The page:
By the mid-eighties it was clear that the pure matrix-element approach had reached the limit of its usefulness, in the sense that it could not fully describe the exclusive multijet topologies of the data. (It is still useful for inclusive descriptions, like the optimized perturbation theory discussed in section [*], and in combination with renormalon contributions [Dok97].) Therefore a parton-shower description was developed [Ben87a] as an alternative to the higher-order matrix-element one. (Or rather as a complement, since the trend over the years has been towards the development of methods to marry the two approaches.) The combination of parton showers and string fragmentation has been very successful, and has formed the main approach to the description of hadronic $\mathrm{Z}^0$ events.

This way, the JETSET code came to cover the four main areas of fragmentation, final-state parton showers, $\mathrm{e}^+\mathrm{e}^-$ event generation and general utilities.

The successes of string fragmentation in $\mathrm{e}^+\mathrm{e}^-$ made it interesting to try to extend this framework to other processes, and explore possible physics consequences. Therefore a number of other programs were written, which combined a process-specific description of the hard interactions with the general fragmentation framework of JETSET. The PYTHIA program evolved out of early studies on fixed-target proton-proton processes, addressed mainly at issues related to string drawing.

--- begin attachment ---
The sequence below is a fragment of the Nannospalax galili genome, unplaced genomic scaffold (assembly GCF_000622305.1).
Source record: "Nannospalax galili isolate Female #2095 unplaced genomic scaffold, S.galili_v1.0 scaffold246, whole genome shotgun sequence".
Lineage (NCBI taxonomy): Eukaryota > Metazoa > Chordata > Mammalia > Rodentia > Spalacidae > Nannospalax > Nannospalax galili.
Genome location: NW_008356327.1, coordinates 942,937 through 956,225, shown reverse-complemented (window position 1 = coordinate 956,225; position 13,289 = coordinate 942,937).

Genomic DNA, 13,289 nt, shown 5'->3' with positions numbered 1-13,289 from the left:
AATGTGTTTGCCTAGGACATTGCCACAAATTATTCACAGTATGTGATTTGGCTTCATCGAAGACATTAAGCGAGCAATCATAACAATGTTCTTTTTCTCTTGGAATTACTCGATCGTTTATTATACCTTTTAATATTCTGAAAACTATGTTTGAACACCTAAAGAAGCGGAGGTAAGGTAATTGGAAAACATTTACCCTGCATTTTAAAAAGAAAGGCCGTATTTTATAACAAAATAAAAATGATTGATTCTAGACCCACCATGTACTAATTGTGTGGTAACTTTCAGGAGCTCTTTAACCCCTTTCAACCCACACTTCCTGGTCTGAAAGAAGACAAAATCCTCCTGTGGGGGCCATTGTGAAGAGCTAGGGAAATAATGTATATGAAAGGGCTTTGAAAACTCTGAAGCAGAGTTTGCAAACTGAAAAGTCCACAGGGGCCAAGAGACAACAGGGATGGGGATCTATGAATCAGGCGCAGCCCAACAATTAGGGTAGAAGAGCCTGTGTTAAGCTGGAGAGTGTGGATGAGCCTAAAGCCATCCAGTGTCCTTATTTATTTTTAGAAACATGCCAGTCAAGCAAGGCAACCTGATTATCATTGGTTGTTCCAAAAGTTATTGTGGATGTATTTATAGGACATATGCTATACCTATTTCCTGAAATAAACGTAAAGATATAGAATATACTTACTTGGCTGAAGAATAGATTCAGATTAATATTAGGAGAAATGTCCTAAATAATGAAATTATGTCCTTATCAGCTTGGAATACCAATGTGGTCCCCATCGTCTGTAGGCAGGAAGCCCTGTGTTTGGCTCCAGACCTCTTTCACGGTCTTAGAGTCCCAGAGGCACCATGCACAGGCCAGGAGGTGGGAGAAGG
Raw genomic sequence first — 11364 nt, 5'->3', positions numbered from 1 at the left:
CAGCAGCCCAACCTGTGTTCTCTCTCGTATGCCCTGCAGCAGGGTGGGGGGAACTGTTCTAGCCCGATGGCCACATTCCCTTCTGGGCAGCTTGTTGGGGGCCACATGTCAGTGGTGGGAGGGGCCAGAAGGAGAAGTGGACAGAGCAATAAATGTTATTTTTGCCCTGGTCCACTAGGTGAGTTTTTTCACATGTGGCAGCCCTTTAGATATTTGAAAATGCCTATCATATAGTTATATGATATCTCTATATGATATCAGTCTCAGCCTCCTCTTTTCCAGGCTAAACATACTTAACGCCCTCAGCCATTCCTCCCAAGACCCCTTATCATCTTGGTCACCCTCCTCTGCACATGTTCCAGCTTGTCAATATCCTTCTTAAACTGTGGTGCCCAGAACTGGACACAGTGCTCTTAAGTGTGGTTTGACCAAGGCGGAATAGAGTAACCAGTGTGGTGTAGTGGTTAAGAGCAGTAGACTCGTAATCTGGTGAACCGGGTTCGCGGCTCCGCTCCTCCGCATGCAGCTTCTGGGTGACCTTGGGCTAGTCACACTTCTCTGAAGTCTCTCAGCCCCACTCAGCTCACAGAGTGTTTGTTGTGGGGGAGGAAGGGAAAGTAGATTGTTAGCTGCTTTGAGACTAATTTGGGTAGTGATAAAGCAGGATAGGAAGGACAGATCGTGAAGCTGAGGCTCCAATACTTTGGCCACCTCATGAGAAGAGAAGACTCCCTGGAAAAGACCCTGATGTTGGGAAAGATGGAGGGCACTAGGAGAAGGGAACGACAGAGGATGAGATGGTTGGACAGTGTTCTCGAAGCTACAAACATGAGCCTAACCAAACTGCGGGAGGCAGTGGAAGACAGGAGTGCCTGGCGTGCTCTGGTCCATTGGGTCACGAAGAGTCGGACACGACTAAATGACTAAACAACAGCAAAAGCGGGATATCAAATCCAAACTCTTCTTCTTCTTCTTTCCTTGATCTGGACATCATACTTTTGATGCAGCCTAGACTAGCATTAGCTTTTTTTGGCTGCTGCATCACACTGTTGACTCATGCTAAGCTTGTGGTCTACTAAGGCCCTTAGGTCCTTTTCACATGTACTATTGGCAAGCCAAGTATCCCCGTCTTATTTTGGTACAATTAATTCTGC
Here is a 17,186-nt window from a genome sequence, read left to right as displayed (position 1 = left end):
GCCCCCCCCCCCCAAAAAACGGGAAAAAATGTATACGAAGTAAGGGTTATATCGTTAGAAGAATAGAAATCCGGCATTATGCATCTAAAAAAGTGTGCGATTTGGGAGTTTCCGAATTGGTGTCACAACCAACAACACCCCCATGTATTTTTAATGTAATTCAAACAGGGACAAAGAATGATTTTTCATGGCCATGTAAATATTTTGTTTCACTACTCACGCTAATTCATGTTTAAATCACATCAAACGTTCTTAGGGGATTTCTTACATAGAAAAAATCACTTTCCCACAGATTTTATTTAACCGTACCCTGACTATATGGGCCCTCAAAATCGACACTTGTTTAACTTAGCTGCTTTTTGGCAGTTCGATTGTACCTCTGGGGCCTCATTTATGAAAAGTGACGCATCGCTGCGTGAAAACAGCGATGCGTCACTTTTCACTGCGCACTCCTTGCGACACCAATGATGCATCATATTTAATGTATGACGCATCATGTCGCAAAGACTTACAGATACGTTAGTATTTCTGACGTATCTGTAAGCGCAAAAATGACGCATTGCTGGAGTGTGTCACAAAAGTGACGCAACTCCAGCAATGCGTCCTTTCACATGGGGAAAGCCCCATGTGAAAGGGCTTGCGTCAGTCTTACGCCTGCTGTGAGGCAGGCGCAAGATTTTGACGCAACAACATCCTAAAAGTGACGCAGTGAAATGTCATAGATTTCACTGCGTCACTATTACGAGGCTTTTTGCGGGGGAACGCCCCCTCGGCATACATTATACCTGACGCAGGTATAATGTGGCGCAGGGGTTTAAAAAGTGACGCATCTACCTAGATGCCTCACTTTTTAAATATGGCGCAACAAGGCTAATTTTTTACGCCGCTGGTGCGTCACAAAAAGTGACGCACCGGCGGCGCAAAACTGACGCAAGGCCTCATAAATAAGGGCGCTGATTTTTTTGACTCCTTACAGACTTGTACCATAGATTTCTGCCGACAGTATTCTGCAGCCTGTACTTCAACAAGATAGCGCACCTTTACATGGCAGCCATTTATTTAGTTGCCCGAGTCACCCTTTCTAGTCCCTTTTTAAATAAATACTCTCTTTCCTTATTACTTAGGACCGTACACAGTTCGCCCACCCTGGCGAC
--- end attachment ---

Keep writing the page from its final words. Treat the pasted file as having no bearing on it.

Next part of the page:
With time, the interest shifted towards hadron collisions at higher energies, first to the SPS $\mathrm{p}\overline{\mathrm{p}}$ collider, and later to the Tevatron, SSC and LHC, in the context of a number of workshops in the USA and Europe. Parton showers were added, for final-state radiation by making use of the JETSET routine, for initial-state one by the development of the concept of `backwards evolution', specifically for PYTHIA [Sjö85]. Also a framework was developed for minimum-bias and underlying events [Sjö87a].

Another main change was the introduction of an increasing number of hard processes, within the Standard Model and beyond. A special emphasis was put on the search for the Standard Model Higgs, in different mass ranges and in different channels, with due respect to possible background processes.